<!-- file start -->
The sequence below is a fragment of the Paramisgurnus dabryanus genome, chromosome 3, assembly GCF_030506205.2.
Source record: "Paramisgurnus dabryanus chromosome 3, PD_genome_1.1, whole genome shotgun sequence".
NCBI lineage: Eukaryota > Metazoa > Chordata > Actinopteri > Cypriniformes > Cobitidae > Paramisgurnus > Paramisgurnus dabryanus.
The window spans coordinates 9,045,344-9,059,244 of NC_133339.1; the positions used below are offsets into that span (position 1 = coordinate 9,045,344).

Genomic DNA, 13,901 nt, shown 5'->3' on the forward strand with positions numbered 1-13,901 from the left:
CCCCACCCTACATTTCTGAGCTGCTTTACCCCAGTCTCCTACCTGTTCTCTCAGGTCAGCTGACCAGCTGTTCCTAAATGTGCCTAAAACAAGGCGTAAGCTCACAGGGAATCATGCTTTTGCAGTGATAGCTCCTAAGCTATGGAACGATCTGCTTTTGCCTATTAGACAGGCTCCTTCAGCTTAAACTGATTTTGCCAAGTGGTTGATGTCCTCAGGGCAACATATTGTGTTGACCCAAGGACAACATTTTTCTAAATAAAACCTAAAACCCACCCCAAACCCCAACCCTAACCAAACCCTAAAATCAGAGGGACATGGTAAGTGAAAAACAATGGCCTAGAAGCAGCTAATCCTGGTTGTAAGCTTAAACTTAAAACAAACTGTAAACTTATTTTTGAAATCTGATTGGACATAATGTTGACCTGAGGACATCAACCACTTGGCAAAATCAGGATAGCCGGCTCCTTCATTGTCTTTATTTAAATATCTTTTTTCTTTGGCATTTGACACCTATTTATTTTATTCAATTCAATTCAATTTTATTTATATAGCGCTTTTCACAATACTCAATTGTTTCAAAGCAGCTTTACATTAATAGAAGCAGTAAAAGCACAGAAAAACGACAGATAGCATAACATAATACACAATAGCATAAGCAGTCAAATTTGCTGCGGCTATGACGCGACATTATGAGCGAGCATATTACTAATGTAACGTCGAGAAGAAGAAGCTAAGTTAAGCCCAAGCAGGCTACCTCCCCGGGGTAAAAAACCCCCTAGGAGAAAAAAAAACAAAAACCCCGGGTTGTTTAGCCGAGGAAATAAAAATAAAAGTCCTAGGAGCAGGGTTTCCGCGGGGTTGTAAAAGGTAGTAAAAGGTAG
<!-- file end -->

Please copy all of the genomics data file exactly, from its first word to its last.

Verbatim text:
The sequence below is a fragment of the Paramisgurnus dabryanus genome, chromosome 3, assembly GCF_030506205.2.
Source record: "Paramisgurnus dabryanus chromosome 3, PD_genome_1.1, whole genome shotgun sequence".
NCBI lineage: Eukaryota > Metazoa > Chordata > Actinopteri > Cypriniformes > Cobitidae > Paramisgurnus > Paramisgurnus dabryanus.
The window spans coordinates 9,045,344-9,059,244 of NC_133339.1; the positions used below are offsets into that span (position 1 = coordinate 9,045,344).

Genomic DNA, 13,901 nt, shown 5'->3' on the forward strand with positions numbered 1-13,901 from the left:
CCCCACCCTACATTTCTGAGCTGCTTTACCCCAGTCTCCTACCTGTTCTCTCAGGTCAGCTGACCAGCTGTTCCTAAATGTGCCTAAAACAAGGCGTAAGCTCACAGGGAATCATGCTTTTGCAGTGATAGCTCCTAAGCTATGGAACGATCTGCTTTTGCCTATTAGACAGGCTCCTTCAGCTTAAACTGATTTTGCCAAGTGGTTGATGTCCTCAGGGCAACATATTGTGTTGACCCAAGGACAACATTTTTCTAAATAAAACCTAAAACCCACCCCAAACCCCAACCCTAACCAAACCCTAAAATCAGAGGGACATGGTAAGTGAAAAACAATGGCCTAGAAGCAGCTAATCCTGGTTGTAAGCTTAAACTTAAAACAAACTGTAAACTTATTTTTGAAATCTGATTGGACATAATGTTGACCTGAGGACATCAACCACTTGGCAAAATCAGGATAGCCGGCTCCTTCATTGTCTTTATTTAAATATCTTTTTTCTTTGGCATTTGACACCTATTTATTTTATTCAATTCAATTCAATTTTATTTATATAGCGCTTTTCACAATACTCAATTGTTTCAAAGCAGCTTTACATTAATAGAAGCAGTAAAAGCACAGAAAAACGACAGATAGCATAACATAATACACAATAGCATAAGCAGTCAAATTTGCTGCGGCTATGACGCGACATTATGAGCGAGCATATTACTAATGTAACGTCGAGAAGAAGAAGCTAAGTTAAGCCCAAGCAGGCTACCTCCCCGGGGTAAAAAACCCCCTAGGAGAAAAAAAAACAAAAACCCCGGGTTGTTTAGCCGAGGAAATAAAAATAAAAGTCCTAGGAGCAGGGTTTCCGCGGGGTTGTAAAAGGTAGTAAAAGGTAG